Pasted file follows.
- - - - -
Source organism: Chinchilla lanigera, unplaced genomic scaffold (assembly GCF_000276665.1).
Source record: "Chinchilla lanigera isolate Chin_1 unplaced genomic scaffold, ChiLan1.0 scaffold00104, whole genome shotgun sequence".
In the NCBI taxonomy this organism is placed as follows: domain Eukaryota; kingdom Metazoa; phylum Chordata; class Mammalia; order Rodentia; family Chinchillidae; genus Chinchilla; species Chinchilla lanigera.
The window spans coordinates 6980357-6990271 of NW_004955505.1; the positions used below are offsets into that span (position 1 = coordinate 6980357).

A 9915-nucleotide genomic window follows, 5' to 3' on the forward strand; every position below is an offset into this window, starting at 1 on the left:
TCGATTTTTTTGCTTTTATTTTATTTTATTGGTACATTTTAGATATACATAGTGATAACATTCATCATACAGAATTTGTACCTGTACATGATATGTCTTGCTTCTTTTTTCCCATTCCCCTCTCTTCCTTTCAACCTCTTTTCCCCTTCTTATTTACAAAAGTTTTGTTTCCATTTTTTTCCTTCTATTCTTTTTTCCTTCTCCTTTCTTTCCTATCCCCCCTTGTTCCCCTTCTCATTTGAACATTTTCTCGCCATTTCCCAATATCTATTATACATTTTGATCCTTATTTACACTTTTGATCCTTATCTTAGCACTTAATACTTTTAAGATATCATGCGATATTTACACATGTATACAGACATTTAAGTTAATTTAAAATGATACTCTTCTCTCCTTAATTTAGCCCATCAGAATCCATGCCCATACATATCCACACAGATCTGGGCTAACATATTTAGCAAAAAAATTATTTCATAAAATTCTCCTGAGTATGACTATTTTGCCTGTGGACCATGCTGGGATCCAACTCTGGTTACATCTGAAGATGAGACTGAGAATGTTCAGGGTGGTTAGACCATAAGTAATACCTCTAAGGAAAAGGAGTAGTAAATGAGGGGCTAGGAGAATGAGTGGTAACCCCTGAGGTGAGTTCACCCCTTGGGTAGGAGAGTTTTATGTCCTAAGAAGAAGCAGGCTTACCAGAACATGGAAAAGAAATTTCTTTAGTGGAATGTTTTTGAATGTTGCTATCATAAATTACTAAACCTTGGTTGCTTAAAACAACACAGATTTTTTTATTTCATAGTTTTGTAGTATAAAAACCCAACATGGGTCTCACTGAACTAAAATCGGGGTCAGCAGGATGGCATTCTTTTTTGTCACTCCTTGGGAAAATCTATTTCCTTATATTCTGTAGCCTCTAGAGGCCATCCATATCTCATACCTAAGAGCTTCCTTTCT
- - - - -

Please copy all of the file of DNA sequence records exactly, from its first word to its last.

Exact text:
Source organism: Chinchilla lanigera, unplaced genomic scaffold (assembly GCF_000276665.1).
Source record: "Chinchilla lanigera isolate Chin_1 unplaced genomic scaffold, ChiLan1.0 scaffold00104, whole genome shotgun sequence".
In the NCBI taxonomy this organism is placed as follows: domain Eukaryota; kingdom Metazoa; phylum Chordata; class Mammalia; order Rodentia; family Chinchillidae; genus Chinchilla; species Chinchilla lanigera.
The window spans coordinates 6980357-6990271 of NW_004955505.1; the positions used below are offsets into that span (position 1 = coordinate 6980357).

A 9915-nucleotide genomic window follows, 5' to 3' on the forward strand; every position below is an offset into this window, starting at 1 on the left:
TCGATTTTTTTGCTTTTATTTTATTTTATTGGTACATTTTAGATATACATAGTGATAACATTCATCATACAGAATTTGTACCTGTACATGATATGTCTTGCTTCTTTTTTCCCATTCCCCTCTCTTCCTTTCAACCTCTTTTCCCCTTCTTATTTACAAAAGTTTTGTTTCCATTTTTTTCCTTCTATTCTTTTTTCCTTCTCCTTTCTTTCCTATCCCCCCTTGTTCCCCTTCTCATTTGAACATTTTCTCGCCATTTCCCAATATCTATTATACATTTTGATCCTTATTTACACTTTTGATCCTTATCTTAGCACTTAATACTTTTAAGATATCATGCGATATTTACACATGTATACAGACATTTAAGTTAATTTAAAATGATACTCTTCTCTCCTTAATTTAGCCCATCAGAATCCATGCCCATACATATCCACACAGATCTGGGCTAACATATTTAGCAAAAAAATTATTTCATAAAATTCTCCTGAGTATGACTATTTTGCCTGTGGACCATGCTGGGATCCAACTCTGGTTACATCTGAAGATGAGACTGAGAATGTTCAGGGTGGTTAGACCATAAGTAATACCTCTAAGGAAAAGGAGTAGTAAATGAGGGGCTAGGAGAATGAGTGGTAACCCCTGAGGTGAGTTCACCCCTTGGGTAGGAGAGTTTTATGTCCTAAGAAGAAGCAGGCTTACCAGAACATGGAAAAGAAATTTCTTTAGTGGAATGTTTTTGAATGTTGCTATCATAAATTACTAAACCTTGGTTGCTTAAAACAACACAGATTTTTTTATTTCATAGTTTTGTAGTATAAAAACCCAACATGGGTCTCACTGAACTAAAATCGGGGTCAGCAGGATGGCATTCTTTTTTGTCACTCCTTGGGAAAATCTATTTCCTTATATTCTGTAGCCTCTAGAGGCCATCCATATCTCATACCTAAGAGCTTCCTTTCT